• Megan

    I’m so sorry. Let your grief process be weird, and yours. I hope you always feel your mother’s presence and comfort. I so enjoy reading your posts, I hope you know your work and creativity really touches others. Thank you for all you do! Sending you love and hugs.

  • Jessica

    Thank you for sharing–I’ve been right there along beside you and I’m so proud of you for not bailing on #keepgriefweird on IG when you started losing followers. You aren’t running from the flames, you are entering them–and it’s hard. I loved this post and how real you’ve been with your followers. I responded a few times to your posts on IG but rarely respond here. I lost the grandma that raised me this past summer and am still working through my grief. I have continued reading a ton, have a Half Ass Book Club with my lady friends here in Michigan where we read whatever we want when we want and just share about all of them when we get together….I’ve only had grief books for 6 months and they still love me and listen.
    While I’m not a religious person, my grandma raised me Catholic and I railed against in my teen years (I’m 39) and never looked back. I found the book On Living by Kerry Egan and read it in two nights. It is SO, so good. She is a chaplain, which I always had negative thoughts about–i.e. that religious person that comes and bugs you and your family in the hospital when shit is awful–but it was nothing like that. I found myself laughing and crying through her stories of living along side people as they were dying. It’s absolutely beautiful and I couldn’t recommend it enough. I also just read The Bright Hour by Nina Riggs. Equally beautiful. I read a dozen more traditional grief books, but these two are not that, and that may have been why I enjoyed them more. Really, we all want to know that our feelings are human and normal and that we will get to a new normal and “the other side”. I continue sending you blessings on your journey. Keep sharing. We are listening.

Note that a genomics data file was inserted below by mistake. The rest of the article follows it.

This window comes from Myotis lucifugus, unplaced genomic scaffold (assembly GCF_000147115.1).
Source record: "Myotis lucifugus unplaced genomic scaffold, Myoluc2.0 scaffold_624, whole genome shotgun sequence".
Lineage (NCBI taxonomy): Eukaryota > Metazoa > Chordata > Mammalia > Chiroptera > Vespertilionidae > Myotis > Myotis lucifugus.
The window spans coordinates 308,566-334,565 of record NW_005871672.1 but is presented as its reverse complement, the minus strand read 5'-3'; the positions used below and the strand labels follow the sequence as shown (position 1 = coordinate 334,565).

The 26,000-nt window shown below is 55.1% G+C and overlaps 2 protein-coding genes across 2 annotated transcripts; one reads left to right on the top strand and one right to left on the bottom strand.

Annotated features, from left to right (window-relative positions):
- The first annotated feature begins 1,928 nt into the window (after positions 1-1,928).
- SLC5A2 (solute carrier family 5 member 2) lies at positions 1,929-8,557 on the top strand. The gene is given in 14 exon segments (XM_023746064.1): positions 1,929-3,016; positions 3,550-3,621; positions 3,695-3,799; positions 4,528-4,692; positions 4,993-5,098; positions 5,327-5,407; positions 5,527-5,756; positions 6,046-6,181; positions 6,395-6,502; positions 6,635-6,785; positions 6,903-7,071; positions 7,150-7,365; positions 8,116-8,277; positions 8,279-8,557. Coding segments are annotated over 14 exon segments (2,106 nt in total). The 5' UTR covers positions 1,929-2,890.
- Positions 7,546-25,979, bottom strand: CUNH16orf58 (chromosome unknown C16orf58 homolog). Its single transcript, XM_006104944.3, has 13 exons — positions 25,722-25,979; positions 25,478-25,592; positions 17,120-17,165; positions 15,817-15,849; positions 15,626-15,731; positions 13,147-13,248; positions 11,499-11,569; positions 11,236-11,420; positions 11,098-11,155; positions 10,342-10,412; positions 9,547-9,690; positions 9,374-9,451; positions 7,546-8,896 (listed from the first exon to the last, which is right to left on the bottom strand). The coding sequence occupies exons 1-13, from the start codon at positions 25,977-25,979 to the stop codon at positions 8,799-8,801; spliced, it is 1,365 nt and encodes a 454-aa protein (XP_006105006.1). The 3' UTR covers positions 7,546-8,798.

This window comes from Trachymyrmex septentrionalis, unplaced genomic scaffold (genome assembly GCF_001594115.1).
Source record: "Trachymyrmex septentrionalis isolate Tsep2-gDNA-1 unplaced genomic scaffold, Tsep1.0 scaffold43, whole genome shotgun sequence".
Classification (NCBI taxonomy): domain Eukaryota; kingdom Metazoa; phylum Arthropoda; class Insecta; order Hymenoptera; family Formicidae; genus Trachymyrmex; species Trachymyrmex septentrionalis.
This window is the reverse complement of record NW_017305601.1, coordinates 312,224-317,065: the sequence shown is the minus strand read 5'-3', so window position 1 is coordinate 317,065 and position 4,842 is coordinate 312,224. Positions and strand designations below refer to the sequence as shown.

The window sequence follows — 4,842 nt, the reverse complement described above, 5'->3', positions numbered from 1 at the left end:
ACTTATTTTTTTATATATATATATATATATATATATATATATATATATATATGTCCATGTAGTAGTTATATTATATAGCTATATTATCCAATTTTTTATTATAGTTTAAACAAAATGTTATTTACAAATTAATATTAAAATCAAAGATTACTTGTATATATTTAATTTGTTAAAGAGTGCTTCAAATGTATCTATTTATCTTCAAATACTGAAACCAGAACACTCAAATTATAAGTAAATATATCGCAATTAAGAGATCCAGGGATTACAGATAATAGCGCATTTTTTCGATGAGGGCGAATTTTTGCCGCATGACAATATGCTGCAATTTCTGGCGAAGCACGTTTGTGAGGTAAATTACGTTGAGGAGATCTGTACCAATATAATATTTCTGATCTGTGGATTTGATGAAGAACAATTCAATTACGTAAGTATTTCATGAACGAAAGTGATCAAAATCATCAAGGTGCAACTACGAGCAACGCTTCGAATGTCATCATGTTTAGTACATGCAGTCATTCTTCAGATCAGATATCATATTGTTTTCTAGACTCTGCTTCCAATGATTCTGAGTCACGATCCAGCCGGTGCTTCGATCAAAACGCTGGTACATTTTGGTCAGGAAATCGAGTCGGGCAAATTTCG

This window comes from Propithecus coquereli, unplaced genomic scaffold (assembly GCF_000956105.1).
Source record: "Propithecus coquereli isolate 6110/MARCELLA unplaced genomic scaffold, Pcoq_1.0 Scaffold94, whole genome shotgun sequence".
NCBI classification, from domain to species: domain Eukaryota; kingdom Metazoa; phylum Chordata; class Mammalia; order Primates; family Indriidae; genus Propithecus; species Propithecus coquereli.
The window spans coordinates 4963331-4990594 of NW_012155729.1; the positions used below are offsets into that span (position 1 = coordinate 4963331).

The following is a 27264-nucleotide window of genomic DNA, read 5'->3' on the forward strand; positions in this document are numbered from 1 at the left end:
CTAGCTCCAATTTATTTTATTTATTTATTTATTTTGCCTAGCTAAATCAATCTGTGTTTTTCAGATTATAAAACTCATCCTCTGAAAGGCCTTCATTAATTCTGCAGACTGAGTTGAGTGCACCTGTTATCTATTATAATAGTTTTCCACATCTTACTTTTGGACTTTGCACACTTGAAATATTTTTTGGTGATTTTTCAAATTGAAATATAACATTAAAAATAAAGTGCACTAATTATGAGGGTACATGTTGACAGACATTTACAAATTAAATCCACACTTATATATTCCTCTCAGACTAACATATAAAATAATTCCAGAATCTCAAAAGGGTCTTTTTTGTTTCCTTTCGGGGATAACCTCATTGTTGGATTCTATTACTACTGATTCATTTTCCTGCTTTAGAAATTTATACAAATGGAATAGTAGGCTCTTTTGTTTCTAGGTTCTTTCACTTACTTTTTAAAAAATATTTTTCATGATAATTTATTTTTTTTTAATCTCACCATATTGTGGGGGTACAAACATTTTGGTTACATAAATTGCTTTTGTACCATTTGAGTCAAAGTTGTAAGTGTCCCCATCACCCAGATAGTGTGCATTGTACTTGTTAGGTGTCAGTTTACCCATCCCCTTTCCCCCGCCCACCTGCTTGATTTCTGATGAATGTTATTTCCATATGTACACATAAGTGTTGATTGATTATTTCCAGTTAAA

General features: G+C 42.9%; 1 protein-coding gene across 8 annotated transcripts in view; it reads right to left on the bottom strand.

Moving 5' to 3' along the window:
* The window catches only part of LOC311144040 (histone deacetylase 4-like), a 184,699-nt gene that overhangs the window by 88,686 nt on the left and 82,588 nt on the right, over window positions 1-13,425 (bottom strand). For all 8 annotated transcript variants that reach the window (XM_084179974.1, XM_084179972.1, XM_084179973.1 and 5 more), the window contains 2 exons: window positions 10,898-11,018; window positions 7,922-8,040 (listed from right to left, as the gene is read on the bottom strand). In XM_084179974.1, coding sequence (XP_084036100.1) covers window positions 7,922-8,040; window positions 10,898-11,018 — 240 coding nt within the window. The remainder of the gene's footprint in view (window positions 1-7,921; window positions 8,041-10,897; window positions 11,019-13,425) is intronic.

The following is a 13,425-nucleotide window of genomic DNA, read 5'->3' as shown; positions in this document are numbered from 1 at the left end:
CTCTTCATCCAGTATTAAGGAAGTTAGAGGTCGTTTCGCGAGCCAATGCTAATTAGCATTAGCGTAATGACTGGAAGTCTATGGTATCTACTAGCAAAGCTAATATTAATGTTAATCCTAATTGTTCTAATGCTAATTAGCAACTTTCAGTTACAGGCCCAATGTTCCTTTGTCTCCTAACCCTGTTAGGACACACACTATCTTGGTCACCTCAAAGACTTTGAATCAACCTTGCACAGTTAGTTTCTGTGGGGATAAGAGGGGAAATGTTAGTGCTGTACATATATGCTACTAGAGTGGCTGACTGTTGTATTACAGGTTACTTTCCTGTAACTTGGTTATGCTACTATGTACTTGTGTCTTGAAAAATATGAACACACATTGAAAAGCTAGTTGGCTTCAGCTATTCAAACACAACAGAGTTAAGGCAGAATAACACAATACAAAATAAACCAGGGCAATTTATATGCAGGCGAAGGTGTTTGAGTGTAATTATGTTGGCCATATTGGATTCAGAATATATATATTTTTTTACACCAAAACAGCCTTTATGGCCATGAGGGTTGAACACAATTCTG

• Intentions for the Week - Next Step News

    […] end Recently submit for January (check it out here) […]

  • Vanessa

    Reading this post really hit me hard, especially when you talked about how your mom read all your blog posts. My mom and I were close like that, too. She died of cancer 10 years ago in May. She never got to meet her grandchildren. She never really got to read my current blog because I started it a few months after she died. After all this time, I still catch myself thinking about her several times a day. Losing a parent is so very hard — my heart goes out to you.

    • Tracy

      Thank you, Vanessa. When I am feeling especially sad, I try to remind myself of all of the little things and big things that I have to be thankful for. I am so lucky Cooper knew her. I’m so lucky he is old enough for me to talk to him about her.

      This is what I tell myself when I see a grandma with her grandchild when I’m out. Ok, now I’m crying.


  • Sarah

    Hi Tracy. My name is Sarah and I want to thank you for your honesty. I have been a longtime reader but don’t think I have ever commented. I am so sorry about your Mom. I could see from your blog and Instagram that you two were very close.
    This January has been a tough one for me as I lost my Dad last January 13th. He and I were very close. He was my Dad and my best friend. I thought I had it all under control until January 13th, 2018 rolled around. I was bombarded with condolence texts and messages. And then at 6:45pm my sister texted me and said “Dad died at this time last year.” Yah, grief is weird and different for all of us. That one text sent me on a downward spiral. My word last year was ‘surreal’. Everything just felt so surreal. But everyday I get up and start fresh. Your blog has really helped me try new things to perhaps help ease the grief. Following along with you and seeing you deal with it all so gracefully and honestly has been a tremendous help. So again I say Thank You. I appreciate you.

    • Tracy

      Thank you so much for taking the time to write me, Sarah. I am so sorry for your loss. I definitely know how you feel. SURREAL is the best way to put it. And it is amazing how much one little thing can trigger so much. I saw a picture of my mom today when I was about 2/she was around 35 and she was so beautiful and I loved her outfit. I know she would have told me about that day of the picture if I had asked. It makes me so sad I can’t ask. There’s so much I’ll never know.
      Sending you love & light